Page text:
American College of Radiology
The American College of Radiology (ACR), founded in 1923, is a non-profit professional medical organization composed of diagnostic radiologists, radiation oncologists, interventional radiologists, nuclear medicine physicians, and medical physicists. It is based in Reston, Virginia, with offices in Philadelphia, Pennsylvania, and Washington, D.C. The college publishes The Journal of the American College of Radiology (JACR) and The ACR Bulletin.
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The mission of the ACR is to serve patients and society by maximizing the value of radiology, radiation oncology, interventional radiology, nuclear medicine and medical physics by advancing the science of radiology, improving the quality of patient care, positively influencing the socio-economics of the practice of radiology, providing continuing education for radiology and allied health professions and conducting research for the future of radiology.
The ACR provides the only national accreditation program for mammography. The Mammography Quality Standards Act of 1992 requires all mammographers in the United States and its territories be accredited by a federally approved private non-profit or state accreditation body.
During the 1990s, the ACR undertook a massive project to define national guidelines for appropriate use of imaging technologies. The product of this effort is called the ACR Appropriateness Criteria (ACR-AC). The ACRAC were formally introduced during testimony by K.K. Wallace, MD (then chair of ACR Board of Chancellors) to the U.S. House Ways and Means Committee in 1993. Dr. Wallace indicated that the ACR stood ready to define a system of patient care guidelines for radiology to eliminate inappropriate utilization of radiologic services (Cascade 1994). Following appointment of panel chairs in late 1993, the first panelists were selected during early 1994 and by spring, deliberations had begun (Cascade 2000). Now, some 10 years later, the ACRAC are the only comprehensive North American practice guidelines for diagnostic imaging selection, radiotherapy protocols, and indications for image guided interventional procedures. They embody the best current evidence for choosing appropriate imaging evaluation and interventional procedures for a large number of clinical conditions. Further, the ACR has committed to continuously updating the content of these guidelines and has developed the human resources infrastructure to carry this out in the future. By 1999 there were 210 clinicians and scientists serving on 10 panels. These include 35 representatives from 19 specialties other than radiology. The 2000 version contained over 140 clinical conditions with 820 variants. Currently, the ACR website lists over 190 conditions with more than 900 variants.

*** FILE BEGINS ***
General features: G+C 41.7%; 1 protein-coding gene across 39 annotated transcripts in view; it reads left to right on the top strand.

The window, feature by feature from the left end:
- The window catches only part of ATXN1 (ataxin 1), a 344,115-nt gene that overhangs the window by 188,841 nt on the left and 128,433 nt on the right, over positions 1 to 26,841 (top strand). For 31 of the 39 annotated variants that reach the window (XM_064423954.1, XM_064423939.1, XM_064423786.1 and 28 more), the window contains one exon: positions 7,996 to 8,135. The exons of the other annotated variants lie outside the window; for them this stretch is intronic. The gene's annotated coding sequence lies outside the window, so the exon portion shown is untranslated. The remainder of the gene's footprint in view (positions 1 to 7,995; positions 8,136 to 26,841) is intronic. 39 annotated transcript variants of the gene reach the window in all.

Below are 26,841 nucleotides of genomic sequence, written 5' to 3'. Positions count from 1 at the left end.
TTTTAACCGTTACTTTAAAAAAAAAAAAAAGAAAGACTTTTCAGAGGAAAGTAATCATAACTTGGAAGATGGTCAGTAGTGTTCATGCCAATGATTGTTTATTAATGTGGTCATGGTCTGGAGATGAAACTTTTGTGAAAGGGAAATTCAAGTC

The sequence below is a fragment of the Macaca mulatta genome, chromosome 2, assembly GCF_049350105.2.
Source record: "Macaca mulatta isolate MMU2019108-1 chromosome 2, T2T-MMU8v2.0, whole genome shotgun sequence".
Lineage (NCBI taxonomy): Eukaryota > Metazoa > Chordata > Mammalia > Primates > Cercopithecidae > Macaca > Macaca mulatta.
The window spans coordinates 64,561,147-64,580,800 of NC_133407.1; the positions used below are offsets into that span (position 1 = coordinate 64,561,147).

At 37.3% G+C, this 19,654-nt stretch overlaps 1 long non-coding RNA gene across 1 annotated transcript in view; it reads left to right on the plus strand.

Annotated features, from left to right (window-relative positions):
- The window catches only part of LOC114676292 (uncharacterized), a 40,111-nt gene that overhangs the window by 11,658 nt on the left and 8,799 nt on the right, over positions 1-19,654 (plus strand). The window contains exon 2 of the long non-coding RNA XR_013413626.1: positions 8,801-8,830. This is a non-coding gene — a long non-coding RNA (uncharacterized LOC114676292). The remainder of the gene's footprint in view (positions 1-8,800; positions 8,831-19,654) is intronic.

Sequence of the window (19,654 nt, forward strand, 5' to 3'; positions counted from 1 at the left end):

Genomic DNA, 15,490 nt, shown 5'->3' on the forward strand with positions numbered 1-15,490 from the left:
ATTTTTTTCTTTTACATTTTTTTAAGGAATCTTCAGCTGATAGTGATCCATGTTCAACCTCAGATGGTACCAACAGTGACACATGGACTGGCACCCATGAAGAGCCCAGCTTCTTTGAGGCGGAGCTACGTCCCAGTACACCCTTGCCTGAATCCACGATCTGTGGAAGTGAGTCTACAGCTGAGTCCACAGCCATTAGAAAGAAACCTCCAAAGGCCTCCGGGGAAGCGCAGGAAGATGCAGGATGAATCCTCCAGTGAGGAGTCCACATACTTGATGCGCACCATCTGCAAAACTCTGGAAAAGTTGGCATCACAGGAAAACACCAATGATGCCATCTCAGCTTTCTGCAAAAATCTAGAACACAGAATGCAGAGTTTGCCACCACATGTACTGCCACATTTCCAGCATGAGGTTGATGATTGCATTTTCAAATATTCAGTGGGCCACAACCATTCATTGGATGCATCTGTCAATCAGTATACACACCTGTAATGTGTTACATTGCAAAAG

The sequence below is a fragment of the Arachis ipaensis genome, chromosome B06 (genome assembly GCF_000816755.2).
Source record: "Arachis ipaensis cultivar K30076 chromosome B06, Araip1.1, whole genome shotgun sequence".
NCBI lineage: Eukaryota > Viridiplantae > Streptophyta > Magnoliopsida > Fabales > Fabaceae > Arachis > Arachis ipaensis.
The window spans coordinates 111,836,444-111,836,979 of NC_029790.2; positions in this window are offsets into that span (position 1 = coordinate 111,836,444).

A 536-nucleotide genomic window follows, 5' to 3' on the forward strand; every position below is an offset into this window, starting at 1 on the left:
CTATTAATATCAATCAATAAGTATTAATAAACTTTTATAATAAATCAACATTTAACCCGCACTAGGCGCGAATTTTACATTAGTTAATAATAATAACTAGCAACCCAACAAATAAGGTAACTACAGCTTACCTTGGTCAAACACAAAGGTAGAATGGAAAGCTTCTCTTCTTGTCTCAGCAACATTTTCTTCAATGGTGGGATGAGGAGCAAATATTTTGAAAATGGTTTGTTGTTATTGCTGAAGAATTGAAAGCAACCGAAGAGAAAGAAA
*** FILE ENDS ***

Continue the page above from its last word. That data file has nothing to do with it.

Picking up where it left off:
By 2006, the bipartisan political action committee for the ACR (RADPAC) had become the second largest medical specialty PAC - only four years after its creation.
- Cascade PN. Setting appropriateness guidelines for radiology. Radiology 1994; 192(1):50A-54A.
- Cascade PN. The American College of Radiology. ACR Appropriateness Criteria project. Radiology 2000; 214 Suppl:3-46.